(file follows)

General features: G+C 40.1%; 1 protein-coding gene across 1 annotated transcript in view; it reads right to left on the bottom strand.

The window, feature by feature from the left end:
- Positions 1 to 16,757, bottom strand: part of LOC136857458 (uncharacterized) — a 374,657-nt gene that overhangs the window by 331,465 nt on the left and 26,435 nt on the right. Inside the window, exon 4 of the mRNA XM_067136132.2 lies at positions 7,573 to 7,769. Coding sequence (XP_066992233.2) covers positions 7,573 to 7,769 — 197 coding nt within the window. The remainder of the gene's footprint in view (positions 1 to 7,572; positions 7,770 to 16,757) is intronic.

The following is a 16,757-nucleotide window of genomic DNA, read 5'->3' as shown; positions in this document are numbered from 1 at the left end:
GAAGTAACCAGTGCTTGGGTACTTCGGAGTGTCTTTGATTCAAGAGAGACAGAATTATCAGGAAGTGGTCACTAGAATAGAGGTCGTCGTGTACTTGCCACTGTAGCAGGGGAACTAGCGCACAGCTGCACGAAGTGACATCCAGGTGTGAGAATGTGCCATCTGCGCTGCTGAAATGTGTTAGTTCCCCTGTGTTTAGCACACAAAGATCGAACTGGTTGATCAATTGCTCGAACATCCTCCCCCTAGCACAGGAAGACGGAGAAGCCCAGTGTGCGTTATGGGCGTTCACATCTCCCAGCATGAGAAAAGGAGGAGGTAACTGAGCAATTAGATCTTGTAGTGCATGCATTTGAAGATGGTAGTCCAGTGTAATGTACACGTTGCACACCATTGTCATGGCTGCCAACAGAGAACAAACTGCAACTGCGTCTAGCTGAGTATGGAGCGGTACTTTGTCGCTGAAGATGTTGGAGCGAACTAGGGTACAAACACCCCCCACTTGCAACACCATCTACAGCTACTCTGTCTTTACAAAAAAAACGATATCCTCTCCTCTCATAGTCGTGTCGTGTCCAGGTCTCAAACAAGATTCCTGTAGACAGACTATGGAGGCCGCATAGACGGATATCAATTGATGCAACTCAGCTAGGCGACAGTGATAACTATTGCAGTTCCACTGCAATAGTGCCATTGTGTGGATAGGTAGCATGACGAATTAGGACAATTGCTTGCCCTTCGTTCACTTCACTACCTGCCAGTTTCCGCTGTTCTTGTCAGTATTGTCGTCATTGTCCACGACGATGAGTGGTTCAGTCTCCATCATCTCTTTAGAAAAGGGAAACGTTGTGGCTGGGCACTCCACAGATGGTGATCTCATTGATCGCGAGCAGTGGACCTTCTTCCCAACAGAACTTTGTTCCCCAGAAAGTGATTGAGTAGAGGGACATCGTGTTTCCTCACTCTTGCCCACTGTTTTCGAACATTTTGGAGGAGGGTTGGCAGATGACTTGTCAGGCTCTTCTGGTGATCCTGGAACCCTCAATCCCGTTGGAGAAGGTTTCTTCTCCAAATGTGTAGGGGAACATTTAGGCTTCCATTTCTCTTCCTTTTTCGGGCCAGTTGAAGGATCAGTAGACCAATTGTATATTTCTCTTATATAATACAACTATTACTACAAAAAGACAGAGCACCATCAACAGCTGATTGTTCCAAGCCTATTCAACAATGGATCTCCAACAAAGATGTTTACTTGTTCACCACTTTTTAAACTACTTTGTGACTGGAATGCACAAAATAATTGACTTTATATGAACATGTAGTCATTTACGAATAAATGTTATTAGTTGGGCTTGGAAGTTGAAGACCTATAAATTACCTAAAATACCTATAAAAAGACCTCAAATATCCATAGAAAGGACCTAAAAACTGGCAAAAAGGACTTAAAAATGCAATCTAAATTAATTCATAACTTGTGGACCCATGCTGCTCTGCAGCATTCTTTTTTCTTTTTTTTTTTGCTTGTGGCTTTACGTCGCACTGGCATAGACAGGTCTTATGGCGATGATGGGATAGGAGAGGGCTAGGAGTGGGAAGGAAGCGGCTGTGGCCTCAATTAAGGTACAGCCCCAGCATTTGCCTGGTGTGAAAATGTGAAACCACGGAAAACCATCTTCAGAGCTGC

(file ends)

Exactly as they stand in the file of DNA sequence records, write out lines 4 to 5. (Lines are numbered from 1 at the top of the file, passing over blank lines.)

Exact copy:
The following is a 16,757-nucleotide window of genomic DNA, read 5'->3' as shown; positions in this document are numbered from 1 at the left end:
GAAGTAACCAGTGCTTGGGTACTTCGGAGTGTCTTTGATTCAAGAGAGACAGAATTATCAGGAAGTGGTCACTAGAATAGAGGTCGTCGTGTACTTGCCACTGTAGCAGGGGAACTAGCGCACAGCTGCACGAAGTGACATCCAGGTGTGAGAATGTGCCATCTGCGCTGCTGAAATGTGTTAGTTCCCCTGTGTTTAGCACACAAAGATCGAACTGGTTGATCAATTGCTCGAACATCCTCCCCCTAGCACAGGAAGACGGAGAAGCCCAGTGTGCGTTATGGGCGTTCACATCTCCCAGCATGAGAAAAGGAGGAGGTAACTGAGCAATTAGATCTTGTAGTGCATGCATTTGAAGATGGTAGTCCAGTGTAATGTACACGTTGCACACCATTGTCATGGCTGCCAACAGAGAACAAACTGCAACTGCGTCTAGCTGAGTATGGAGCGGTACTTTGTCGCTGAAGATGTTGGAGCGAACTAGGGTACAAACACCCCCCACTTGCAACACCATCTACAGCTACTCTGTCTTTACAAAAAAAACGATATCCTCTCCTCTCATAGTCGTGTCGTGTCCAGGTCTCAAACAAGATTCCTGTAGACAGACTATGGAGGCCGCATAGACGGATATCAATTGATGCAACTCAGCTAGGCGACAGTGATAACTATTGCAGTTCCACTGCAATAGTGCCATTGTGTGGATAGGTAGCATGACGAATTAGGACAATTGCTTGCCCTTCGTTCACTTCACTACCTGCCAGTTTCCGCTGTTCTTGTCAGTATTGTCGTCATTGTCCACGACGATGAGTGGTTCAGTCTCCATCATCTCTTTAGAAAAGGGAAACGTTGTGGCTGGGCACTCCACAGATGGTGATCTCATTGATCGCGAGCAGTGGACCTTCTTCCCAACAGAACTTTGTTCCCCAGAAAGTGATTGAGTAGAGGGACATCGTGTTTCCTCACTCTTGCCCACTGTTTTCGAACATTTTGGAGGAGGGTTGGCAGATGACTTGTCAGGCTCTTCTGGTGATCCTGGAACCCTCAATCCCGTTGGAGAAGGTTTCTTCTCCAAATGTGTAGGGGAACATTTAGGCTTCCATTTCTCTTCCTTTTTCGGGCCAGTTGAAGGATCAGTAGACCAATTGTATATTTCTCTTATATAATACAACTATTACTACAAAAAGACAGAGCACCATCAACAGCTGATTGTTCCAAGCCTATTCAACAATGGATCTCCAACAAAGATGTTTACTTGTTCACCACTTTTTAAACTACTTTGTGACTGGAATGCACAAAATAATTGACTTTATATGAACATGTAGTCATTTACGAATAAATGTTATTAGTTGGGCTTGGAAGTTGAAGACCTATAAATTACCTAAAATACCTATAAAAAGACCTCAAATATCCATAGAAAGGACCTAAAAACTGGCAAAAAGGACTTAAAAATGCAATCTAAATTAATTCATAACTTGTGGACCCATGCTGCTCTGCAGCATTCTTTTTTCTTTTTTTTTTTGCTTGTGGCTTTACGTCGCACTGGCATAGACAGGTCTTATGGCGATGATGGGATAGGAGAGGGCTAGGAGTGGGAAGGAAGCGGCTGTGGCCTCAATTAAGGTACAGCCCCAGCATTTGCCTGGTGTGAAAATGTGAAACCACGGAAAACCATCTTCAGAGCTGC